A predicate to finding a patent eligible for patent term extension based on FDA review of a product subject to premarket regulatory review (“a regulated product”) requires that the patent claim the product, a method of using the product or a method of manufacturing the product. Here, the regulatory review period was conducted under section 515 of the FFDCA. Where FDA reviews a regulated product under section 515 of the FFDCA, the regulated product is a medical device. Therefore, substituting that term into 35 U.S.C. § 156(a) yields, “(a) [t]he term of a patent which claims a [medical device], a method of using a [medical device], or a method of manufacturing a [medical device] shall be extended ….” Because claim 12 is directed to a method of biologically stenting a mammalian blood vessel, Applicant and USPTO agree that eligibility rests on whether claim 12 of the ‘447 patent claims a method of using the approved medical device. In other words, it is undisputed that claim 12 does not claim the approved medical device itself or a method of manufacturing the approved medical device.
Angiotech promptly filed suit against the PTO.
An important issue in the case (though not one we will detail here) was whether or not the PTO’s interpretation of the Hatch-Waxman Amendments, which, among other things, amended the patent law, is entitled to any deference at all. In his June 8, 2016 decision, Senior Judge T.S. Ellis, III concluded that no deference is due to the PTO’s final decision interpreting the law. “[G]iven the PTO’s function in this context,” which Judge Ellis described elsewhere in his Opinion as “more analogous to [that] of an agent engaged in the ordinary private law task of complying with contract-like agreements affecting the disposition of property rather than [that] of a public law entity engaged in regulation,” “there is no compelling reason to believe that the PTO’s positions on the meaning of the Patent Act are ‘wise and correct’ in a manner that justifies deference under an administrative law doctrine . . . . Like any party attempting to enforce the terms of a contract, the PTO is entitled to no special deference in assessing the meaning of the terms.”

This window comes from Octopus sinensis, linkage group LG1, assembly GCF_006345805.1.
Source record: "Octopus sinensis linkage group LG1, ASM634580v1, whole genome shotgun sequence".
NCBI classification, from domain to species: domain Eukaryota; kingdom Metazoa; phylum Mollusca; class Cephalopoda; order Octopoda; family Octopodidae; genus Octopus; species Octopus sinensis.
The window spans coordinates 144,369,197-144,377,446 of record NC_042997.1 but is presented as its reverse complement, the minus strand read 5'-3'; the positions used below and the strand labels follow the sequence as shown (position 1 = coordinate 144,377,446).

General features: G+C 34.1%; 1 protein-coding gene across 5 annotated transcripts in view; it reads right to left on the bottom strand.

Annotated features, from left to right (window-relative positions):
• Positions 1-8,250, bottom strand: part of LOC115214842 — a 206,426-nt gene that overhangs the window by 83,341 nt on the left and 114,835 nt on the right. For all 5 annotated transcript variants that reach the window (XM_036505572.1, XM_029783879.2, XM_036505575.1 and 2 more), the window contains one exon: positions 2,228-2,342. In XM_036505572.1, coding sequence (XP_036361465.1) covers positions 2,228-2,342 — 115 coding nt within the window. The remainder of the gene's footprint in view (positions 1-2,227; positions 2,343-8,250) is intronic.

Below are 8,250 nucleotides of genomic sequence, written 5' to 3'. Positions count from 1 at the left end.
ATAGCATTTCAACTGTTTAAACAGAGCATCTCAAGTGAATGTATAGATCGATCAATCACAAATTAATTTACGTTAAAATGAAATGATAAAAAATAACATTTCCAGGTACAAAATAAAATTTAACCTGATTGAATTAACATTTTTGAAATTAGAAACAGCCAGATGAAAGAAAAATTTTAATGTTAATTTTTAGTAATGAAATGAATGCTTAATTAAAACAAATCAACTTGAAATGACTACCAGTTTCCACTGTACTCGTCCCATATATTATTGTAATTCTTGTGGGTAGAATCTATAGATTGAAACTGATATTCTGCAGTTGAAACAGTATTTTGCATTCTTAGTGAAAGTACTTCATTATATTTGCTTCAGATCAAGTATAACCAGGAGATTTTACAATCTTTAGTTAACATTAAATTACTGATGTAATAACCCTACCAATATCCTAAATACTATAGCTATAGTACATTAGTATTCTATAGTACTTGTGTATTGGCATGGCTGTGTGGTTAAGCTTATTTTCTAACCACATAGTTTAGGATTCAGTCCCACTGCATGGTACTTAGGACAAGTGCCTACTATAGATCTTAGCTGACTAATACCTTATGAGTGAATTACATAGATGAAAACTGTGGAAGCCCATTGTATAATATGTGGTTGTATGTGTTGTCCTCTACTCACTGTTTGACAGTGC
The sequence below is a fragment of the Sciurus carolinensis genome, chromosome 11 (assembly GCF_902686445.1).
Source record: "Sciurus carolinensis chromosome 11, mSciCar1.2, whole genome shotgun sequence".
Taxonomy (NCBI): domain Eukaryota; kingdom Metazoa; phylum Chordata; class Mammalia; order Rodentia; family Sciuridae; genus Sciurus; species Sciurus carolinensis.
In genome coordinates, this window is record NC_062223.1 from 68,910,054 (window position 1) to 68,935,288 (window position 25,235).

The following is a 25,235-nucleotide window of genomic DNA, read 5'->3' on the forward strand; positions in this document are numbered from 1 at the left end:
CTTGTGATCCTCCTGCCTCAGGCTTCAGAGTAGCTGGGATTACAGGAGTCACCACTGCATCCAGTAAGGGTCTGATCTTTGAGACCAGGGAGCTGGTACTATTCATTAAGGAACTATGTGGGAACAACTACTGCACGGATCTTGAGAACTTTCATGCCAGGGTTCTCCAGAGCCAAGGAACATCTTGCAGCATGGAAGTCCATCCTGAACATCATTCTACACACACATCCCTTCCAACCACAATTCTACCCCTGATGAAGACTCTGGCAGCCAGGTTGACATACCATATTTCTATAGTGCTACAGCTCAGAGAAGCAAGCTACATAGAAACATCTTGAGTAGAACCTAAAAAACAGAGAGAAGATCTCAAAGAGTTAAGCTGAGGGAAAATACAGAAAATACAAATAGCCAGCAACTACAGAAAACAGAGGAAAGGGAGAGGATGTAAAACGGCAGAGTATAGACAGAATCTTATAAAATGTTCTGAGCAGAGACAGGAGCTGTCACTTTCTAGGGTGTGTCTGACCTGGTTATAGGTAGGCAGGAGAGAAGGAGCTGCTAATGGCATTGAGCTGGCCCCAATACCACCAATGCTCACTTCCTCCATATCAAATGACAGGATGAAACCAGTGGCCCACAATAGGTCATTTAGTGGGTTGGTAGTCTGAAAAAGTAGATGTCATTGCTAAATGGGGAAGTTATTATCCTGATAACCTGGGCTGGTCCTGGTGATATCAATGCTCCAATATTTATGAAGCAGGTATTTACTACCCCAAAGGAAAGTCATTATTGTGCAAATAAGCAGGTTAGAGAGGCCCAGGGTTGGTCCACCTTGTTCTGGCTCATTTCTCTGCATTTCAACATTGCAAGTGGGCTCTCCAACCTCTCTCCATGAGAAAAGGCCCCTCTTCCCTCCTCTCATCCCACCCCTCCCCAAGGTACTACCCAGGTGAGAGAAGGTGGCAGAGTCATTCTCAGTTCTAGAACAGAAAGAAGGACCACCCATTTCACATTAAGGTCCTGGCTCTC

Despite this ruling on the lack of deference to the PTO’s decision, Judge Ellis ultimately sided with the PTO, granting the Office’s Motion for Summary Judgment. “[T]he dispute boils down to a single question: Does the ‘447 patent ‘claim . . . a method of using” a ‘medical device’ as those terms are used in the Hatch-Waxman Act?” The answer is “No,” according to Judge Ellis. But it was a long and tortured road for the PTO to get that “No” decision.
“A ‘medical device’ for purposes of § 156(f)(1)(B) should not be construed to have the same meaning as ‘device’ under [FDC Act § 201(h) (21 U.S.C. § 321(h))], but should instead take its ordinary meaning,” wrote Judge Ellis, referencing various dictionary definitions of “device” and “medical.”
The fact that the FDA reviewed the Zilver PTX as a medical device does nothing to change this analysis. When the FDA determines a combination product’s primary mode of action for purposes of FDCA review, the FDA is not identifying the nature of the product itself. Rather, the FDA’s determination of a primary mode of action is merely an identification of the predominate means by which the product achieves its therapeutic effect. . . . For purposes of classifying a product under the Hatch-Waxman Act, it makes no difference whether the FDA reviews a product as a device, as a drug, as a biological product, or as a unicorn – if the product is a contraption, contrivance, or related article with a purpose related to the diagnosis, treatment, or prevention of disease, then it is a medical device under § 156(f)(1)(B).
In short, the PTO’s statutory analysis of § 156 is flawed. Section 156’s language is adequate (i) to classify the Zilver PTX as a drug or as a medical device for purposes of the Hatch-Waxman Act and (ii) to analyze the ‘447 patent’s eligibility for a [PTE]. There is no need or warrant to refer to the FDCA or the actions of the FDA to reach these conclusions.
Despite these findings, however, Judge Ellis states that “it does not necessarily follow that the PTO’s ultimate conclusion must be set aside.” And, in fact, here Judge Ellis did not do so. Finding support in the ordinary meaning of “a product” in 35 U.S.C. § 156(a), in the ordinary meaning of “medical device” in 35 U.S.C. § 156(f)(1)(B), and in the meaning of claims in 35 U.S.C. § 156(a) as interpreted by the Federal Circuit in Hoechst-Roussel Pharms. Inc. v. Lehman, 109 F.3d 756 (Fed. Cir. 1997) (here), Judge Ellis concluded that:
[I]n order for a method claim to qualify for a [PTE] under § 156(a), the method must claim the use of the particular product that underwent FDA review. Where the product in issue is a “medical device,” it follows from the ordinary meaning of that term that the claimed product will be physical in nature and have some structure. Claim 12 of the ‘447 patent recites no structure and does not expressly contemplate the use of any structure, and it therefore cannot be said that the patent claims a method of using any particular product, much less the Zilver PTX. Thus, although the PTO erred in concluding that [FDC Act § 201(h)] requires that a patent claiming a method of using a medical device recite some structure in order to qualify for a [PTE], the PTO’s ultimate conclusion was not in error. [(Emphasis in original)]
It’s unclear whether or not Angiotech will appeal Judge Ellis’ decision to the Federal Circuit for another look.